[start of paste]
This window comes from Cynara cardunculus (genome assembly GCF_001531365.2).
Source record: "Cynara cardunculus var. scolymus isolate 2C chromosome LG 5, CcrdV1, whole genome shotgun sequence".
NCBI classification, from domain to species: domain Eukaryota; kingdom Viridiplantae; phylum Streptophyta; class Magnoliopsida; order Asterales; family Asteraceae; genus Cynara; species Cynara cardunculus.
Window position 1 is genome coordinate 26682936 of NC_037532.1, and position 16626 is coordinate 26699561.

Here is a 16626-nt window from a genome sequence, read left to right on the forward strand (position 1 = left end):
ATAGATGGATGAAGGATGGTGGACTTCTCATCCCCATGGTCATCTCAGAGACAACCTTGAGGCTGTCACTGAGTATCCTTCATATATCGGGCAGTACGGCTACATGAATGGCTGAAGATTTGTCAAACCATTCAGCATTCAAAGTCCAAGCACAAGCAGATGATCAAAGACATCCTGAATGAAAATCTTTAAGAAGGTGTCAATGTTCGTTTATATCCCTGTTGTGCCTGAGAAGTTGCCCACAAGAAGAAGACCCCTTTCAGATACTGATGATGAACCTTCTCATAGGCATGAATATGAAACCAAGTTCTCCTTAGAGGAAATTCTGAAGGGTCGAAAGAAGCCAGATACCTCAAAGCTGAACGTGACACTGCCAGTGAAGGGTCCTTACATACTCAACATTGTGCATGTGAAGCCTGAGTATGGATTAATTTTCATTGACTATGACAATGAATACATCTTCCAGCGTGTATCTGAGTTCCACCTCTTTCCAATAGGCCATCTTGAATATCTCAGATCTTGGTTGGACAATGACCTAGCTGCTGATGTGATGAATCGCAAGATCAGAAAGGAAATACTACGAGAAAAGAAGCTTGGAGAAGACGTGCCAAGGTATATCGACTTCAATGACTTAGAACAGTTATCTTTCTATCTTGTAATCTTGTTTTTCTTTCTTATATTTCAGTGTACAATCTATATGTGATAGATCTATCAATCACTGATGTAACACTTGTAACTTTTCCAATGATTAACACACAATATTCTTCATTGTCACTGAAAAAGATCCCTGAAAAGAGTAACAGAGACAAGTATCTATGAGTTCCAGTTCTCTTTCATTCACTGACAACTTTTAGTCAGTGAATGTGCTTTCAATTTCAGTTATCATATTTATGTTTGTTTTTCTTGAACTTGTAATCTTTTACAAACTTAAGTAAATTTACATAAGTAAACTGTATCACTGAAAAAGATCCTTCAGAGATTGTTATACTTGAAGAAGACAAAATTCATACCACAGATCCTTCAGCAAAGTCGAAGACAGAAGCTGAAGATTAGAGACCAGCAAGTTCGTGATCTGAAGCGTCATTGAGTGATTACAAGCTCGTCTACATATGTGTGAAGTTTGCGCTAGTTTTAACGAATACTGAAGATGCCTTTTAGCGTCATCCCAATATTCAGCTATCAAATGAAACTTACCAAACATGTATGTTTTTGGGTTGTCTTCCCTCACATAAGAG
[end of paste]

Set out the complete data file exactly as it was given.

This window comes from Cynara cardunculus (genome assembly GCF_001531365.2).
Source record: "Cynara cardunculus var. scolymus isolate 2C chromosome LG 5, CcrdV1, whole genome shotgun sequence".
NCBI classification, from domain to species: domain Eukaryota; kingdom Viridiplantae; phylum Streptophyta; class Magnoliopsida; order Asterales; family Asteraceae; genus Cynara; species Cynara cardunculus.
Window position 1 is genome coordinate 26682936 of NC_037532.1, and position 16626 is coordinate 26699561.

Here is a 16626-nt window from a genome sequence, read left to right on the forward strand (position 1 = left end):
ATAGATGGATGAAGGATGGTGGACTTCTCATCCCCATGGTCATCTCAGAGACAACCTTGAGGCTGTCACTGAGTATCCTTCATATATCGGGCAGTACGGCTACATGAATGGCTGAAGATTTGTCAAACCATTCAGCATTCAAAGTCCAAGCACAAGCAGATGATCAAAGACATCCTGAATGAAAATCTTTAAGAAGGTGTCAATGTTCGTTTATATCCCTGTTGTGCCTGAGAAGTTGCCCACAAGAAGAAGACCCCTTTCAGATACTGATGATGAACCTTCTCATAGGCATGAATATGAAACCAAGTTCTCCTTAGAGGAAATTCTGAAGGGTCGAAAGAAGCCAGATACCTCAAAGCTGAACGTGACACTGCCAGTGAAGGGTCCTTACATACTCAACATTGTGCATGTGAAGCCTGAGTATGGATTAATTTTCATTGACTATGACAATGAATACATCTTCCAGCGTGTATCTGAGTTCCACCTCTTTCCAATAGGCCATCTTGAATATCTCAGATCTTGGTTGGACAATGACCTAGCTGCTGATGTGATGAATCGCAAGATCAGAAAGGAAATACTACGAGAAAAGAAGCTTGGAGAAGACGTGCCAAGGTATATCGACTTCAATGACTTAGAACAGTTATCTTTCTATCTTGTAATCTTGTTTTTCTTTCTTATATTTCAGTGTACAATCTATATGTGATAGATCTATCAATCACTGATGTAACACTTGTAACTTTTCCAATGATTAACACACAATATTCTTCATTGTCACTGAAAAAGATCCCTGAAAAGAGTAACAGAGACAAGTATCTATGAGTTCCAGTTCTCTTTCATTCACTGACAACTTTTAGTCAGTGAATGTGCTTTCAATTTCAGTTATCATATTTATGTTTGTTTTTCTTGAACTTGTAATCTTTTACAAACTTAAGTAAATTTACATAAGTAAACTGTATCACTGAAAAAGATCCTTCAGAGATTGTTATACTTGAAGAAGACAAAATTCATACCACAGATCCTTCAGCAAAGTCGAAGACAGAAGCTGAAGATTAGAGACCAGCAAGTTCGTGATCTGAAGCGTCATTGAGTGATTACAAGCTCGTCTACATATGTGTGAAGTTTGCGCTAGTTTTAACGAATACTGAAGATGCCTTTTAGCGTCATCCCAATATTCAGCTATCAAATGAAACTTACCAAACATGTATGTTTTTGGGTTGTCTTCCCTCACATAAGAG